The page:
December 17, 2013
December 17, 2013
I hereby propose that the following fifteen categories of teaching violation attain the status of law among EFL teachers, with punishment, as decreed below, duly applied:
1. For holding a test in the final class session—with no opportunity for feedback to students.
Teacher’s salary and contract conditions to be held in secret without explanation until expiry-- and that to be done with a week’s notice*.
(*Yes-- I know that many teachers actually work under such conditions.)
2. For suggesting that university English programs should focus upon ‘daily conversation’.
Lifetime exposure, as a manager at a highly specialized professional firm, to university recruits who can flawlessly convey how they went ‘shopping for shoes in Shibuya last weekend’.
3. For encouraging high-school students to study grammatical minutiae more ‘because that’s what is needed to pass university entrance exams’.
Be required to take every national university entrance exam designed in the country over the past ten years utilizing only your knowledge of English grammar. Kudos if you manage to qualify for anything higher than, oh, a Dog Grooming Vocational School.
4. For asking general classroom questions such as ‘Has everyone remembered their textbook today?’ to a class consisting of more than ten students and actually expecting an answer.
Be seated in front of a national TV audience and asked repeatedly, “Have you stopped stalking underage celebrities?” until you can respond with a suitable yes or no answer.
5. For not informing EFL students as to exactly how many words or pages a written assignment consists of.
To be awoken every thirty minutes by an alarm that consists of an annoying twenty-something voice asking, “Are three A5 sheets enough for my Master’s thesis?”
6. For making bad jokes involving student names (*e.g. for Japanese speakers only* such as encouraging ‘Yukari’ to go ahead by saying, “Go Yukari, douzo.” Ta-tum!).
Be renamed Michael Guest and thereby be regularly exposed to hotel reception staff and immigration officials telling you, with great mirth, how you are a ‘Guest’ in our hotel/country. Nyuk nyuk.
7. For sitting with your butt on the top of a desk, ‘let’s chat’ style, while in class (East Asian ordinance).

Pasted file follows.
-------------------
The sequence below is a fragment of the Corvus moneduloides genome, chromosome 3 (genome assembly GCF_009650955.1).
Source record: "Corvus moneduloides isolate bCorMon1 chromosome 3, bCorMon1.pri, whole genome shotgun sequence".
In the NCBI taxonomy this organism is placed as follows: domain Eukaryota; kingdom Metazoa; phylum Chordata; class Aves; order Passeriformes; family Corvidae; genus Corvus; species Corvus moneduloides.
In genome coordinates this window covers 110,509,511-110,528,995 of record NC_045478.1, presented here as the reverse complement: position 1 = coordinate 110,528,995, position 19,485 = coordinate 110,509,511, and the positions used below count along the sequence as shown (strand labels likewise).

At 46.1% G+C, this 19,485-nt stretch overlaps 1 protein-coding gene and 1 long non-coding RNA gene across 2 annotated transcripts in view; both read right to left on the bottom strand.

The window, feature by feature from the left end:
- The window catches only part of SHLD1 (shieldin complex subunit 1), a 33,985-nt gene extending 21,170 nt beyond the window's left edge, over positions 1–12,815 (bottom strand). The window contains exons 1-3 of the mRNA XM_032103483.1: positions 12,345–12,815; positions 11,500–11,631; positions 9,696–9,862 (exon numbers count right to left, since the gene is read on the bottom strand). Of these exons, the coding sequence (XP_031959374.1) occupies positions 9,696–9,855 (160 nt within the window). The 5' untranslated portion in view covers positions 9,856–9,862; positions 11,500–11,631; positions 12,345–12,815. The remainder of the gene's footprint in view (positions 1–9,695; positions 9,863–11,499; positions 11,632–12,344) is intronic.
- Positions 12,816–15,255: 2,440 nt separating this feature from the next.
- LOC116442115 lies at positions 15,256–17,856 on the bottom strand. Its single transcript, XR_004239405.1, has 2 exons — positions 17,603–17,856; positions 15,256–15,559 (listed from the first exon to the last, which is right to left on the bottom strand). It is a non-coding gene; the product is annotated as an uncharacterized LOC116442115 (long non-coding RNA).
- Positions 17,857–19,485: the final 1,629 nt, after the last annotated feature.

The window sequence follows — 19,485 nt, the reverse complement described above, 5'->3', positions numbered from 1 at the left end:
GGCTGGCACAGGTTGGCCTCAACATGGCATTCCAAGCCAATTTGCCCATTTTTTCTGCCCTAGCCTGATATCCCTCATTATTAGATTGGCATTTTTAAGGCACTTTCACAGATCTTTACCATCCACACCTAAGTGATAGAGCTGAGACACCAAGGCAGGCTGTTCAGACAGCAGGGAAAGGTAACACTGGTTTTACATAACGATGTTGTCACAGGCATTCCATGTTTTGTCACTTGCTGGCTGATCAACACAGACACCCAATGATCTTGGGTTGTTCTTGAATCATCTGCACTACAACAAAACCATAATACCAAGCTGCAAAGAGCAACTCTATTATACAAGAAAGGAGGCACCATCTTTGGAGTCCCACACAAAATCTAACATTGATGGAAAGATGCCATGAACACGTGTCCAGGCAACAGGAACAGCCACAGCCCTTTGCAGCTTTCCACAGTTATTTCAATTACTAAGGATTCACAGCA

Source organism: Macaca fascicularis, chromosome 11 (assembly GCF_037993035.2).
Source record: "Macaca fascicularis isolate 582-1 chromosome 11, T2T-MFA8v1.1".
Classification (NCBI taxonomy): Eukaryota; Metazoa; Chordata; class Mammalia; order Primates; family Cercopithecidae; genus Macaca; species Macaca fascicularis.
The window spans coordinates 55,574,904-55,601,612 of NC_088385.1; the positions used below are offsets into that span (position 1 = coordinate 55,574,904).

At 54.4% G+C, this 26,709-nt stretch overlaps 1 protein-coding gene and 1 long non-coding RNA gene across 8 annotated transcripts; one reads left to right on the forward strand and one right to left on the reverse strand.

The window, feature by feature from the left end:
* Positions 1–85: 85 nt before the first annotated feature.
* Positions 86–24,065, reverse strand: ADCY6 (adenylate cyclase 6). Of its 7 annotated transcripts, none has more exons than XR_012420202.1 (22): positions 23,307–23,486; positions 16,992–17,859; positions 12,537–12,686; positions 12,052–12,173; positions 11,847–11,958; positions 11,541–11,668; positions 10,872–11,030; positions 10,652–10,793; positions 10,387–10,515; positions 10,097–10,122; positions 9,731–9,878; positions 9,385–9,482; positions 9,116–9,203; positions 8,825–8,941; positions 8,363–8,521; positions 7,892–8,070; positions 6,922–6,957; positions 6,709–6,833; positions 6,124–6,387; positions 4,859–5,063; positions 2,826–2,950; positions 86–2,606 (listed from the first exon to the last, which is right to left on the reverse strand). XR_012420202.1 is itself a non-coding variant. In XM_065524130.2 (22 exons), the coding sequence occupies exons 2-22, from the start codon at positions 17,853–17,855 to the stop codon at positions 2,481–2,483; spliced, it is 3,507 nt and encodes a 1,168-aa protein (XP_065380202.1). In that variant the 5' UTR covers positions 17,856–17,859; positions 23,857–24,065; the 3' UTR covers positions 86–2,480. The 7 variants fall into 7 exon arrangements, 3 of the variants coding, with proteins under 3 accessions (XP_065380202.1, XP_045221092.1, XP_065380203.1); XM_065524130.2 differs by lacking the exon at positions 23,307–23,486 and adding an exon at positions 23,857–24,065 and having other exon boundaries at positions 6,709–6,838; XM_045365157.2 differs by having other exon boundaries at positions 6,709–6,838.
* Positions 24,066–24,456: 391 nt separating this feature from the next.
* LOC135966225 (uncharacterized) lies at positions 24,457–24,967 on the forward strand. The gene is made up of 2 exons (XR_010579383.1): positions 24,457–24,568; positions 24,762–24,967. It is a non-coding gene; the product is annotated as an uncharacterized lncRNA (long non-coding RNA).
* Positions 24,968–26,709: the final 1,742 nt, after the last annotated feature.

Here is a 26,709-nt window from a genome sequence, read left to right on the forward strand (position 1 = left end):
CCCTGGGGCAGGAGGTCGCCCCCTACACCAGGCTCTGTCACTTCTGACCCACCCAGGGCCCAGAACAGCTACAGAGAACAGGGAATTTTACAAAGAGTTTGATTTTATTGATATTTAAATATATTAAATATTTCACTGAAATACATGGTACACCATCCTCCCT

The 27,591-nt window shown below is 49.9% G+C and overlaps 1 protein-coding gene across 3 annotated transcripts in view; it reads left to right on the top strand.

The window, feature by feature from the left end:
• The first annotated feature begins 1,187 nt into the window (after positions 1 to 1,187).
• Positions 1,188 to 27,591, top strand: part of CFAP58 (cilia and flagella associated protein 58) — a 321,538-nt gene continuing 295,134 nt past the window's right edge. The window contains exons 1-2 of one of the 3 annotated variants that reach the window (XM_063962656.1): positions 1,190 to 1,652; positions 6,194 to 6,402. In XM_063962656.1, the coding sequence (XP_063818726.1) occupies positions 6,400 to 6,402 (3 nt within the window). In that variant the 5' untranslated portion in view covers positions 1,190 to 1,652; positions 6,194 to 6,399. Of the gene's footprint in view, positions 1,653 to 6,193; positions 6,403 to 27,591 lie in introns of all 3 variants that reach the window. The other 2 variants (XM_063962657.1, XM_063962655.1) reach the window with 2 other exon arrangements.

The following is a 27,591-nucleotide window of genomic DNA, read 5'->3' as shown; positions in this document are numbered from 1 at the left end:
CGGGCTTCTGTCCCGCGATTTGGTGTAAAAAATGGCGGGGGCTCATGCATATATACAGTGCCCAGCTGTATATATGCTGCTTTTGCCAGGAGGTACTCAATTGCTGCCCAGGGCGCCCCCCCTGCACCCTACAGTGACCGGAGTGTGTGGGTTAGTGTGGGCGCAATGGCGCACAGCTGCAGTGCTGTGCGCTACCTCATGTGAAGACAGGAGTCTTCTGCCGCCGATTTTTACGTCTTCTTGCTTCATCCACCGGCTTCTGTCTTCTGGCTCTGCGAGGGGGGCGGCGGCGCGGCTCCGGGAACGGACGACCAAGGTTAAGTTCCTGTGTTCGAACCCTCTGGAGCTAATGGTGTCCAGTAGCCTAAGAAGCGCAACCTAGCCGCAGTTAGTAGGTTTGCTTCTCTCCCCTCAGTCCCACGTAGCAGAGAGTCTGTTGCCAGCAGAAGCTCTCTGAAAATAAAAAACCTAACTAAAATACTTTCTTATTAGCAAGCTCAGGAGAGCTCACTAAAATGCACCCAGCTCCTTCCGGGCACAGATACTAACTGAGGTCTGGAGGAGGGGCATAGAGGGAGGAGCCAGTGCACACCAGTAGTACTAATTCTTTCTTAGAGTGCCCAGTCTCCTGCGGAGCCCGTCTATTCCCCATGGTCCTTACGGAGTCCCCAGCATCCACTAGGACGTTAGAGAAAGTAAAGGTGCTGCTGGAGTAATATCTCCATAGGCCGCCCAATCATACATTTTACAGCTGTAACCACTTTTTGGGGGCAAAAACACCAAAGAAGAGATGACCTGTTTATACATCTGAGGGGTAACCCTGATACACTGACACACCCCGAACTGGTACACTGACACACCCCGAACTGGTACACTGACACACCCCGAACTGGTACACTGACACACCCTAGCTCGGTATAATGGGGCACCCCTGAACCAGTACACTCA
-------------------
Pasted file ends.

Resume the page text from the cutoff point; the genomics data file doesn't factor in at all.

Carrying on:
Teach your entire next class wearing only a Speedo. Your students will consider it as an equally egregious breach of etiquette.
8. For searching for the single ‘best’ or ‘correct’ English teaching method.
To be given a Total Physical Response by being forced to wear an off-white Miami Vice-style leisure suit and be time transported back to 1984, because that’s where the perpetrator is apparently trapped, and then be given the Silent Method treatment by his or her peers.
9. For believing that your role in the local classroom is to enlighten students about their own country—under the presumption that the education system has hidden these truths from them.
A cross-Pacific flight (minimum 12 hours) seated next to an opinionated political know-it-all who thinks this is the best time to regale you with his ‘insider ‘knowledge’ of the secret world order. The one that you don’t know about because ‘it looks like they got to you’-- but hey, he’s on to them.
Return trip required if your original classroom spiel focused upon Global Warming.
10. For taking points off a student writing assignment for ‘each mistake made’.
A full year marking the safest, most boring, bland, least lexically and grammatically adventurous student-made texts known to mankind. Throw back a shot of tequila each time the sentence, ‘I keep a pet.’ appears.
11. For mischaracterizing your student’s simple question about how many paragraphs he/she should write as "an intense meta-discourse on the process of composition."
Required teaching of Thomas Pynchon’s Gravity’s Rainbow to a first year EFL class.
12. For assuming that students should be able to utilize a certain complex English skill proficiently because you ‘went over it in class’. Once.
Be forced to read the thirty-page thick ‘shiryo’ (meeting handouts) out loud at the Japanese faculty meeting because, after all, you studied from the book, ‘My First Two Hundred Kanji’. Once.
13. For making any student over the age of five sing, “Head and Shoulders Knees and Toes”.
Having to listen to any student over the age of five sing, “Head and Shoulders Knees and Toes.”
14. For making a lesson that consists largely of ‘teaching’ concrete words that any student could look up in a dictionary.
Spending an entire evening in conversation in your second-best language with a native speaker of that language, whose notion of conversation consists of pointing at mundane items and naming them.
15. For asking questions such as, “Do you like movies?” or, “Do you like music?” in the classroom, and believing that you are ‘teaching conversation’.
A complete and utter sudden loss of the ability to enjoy absolutely any movie or piece of music at all.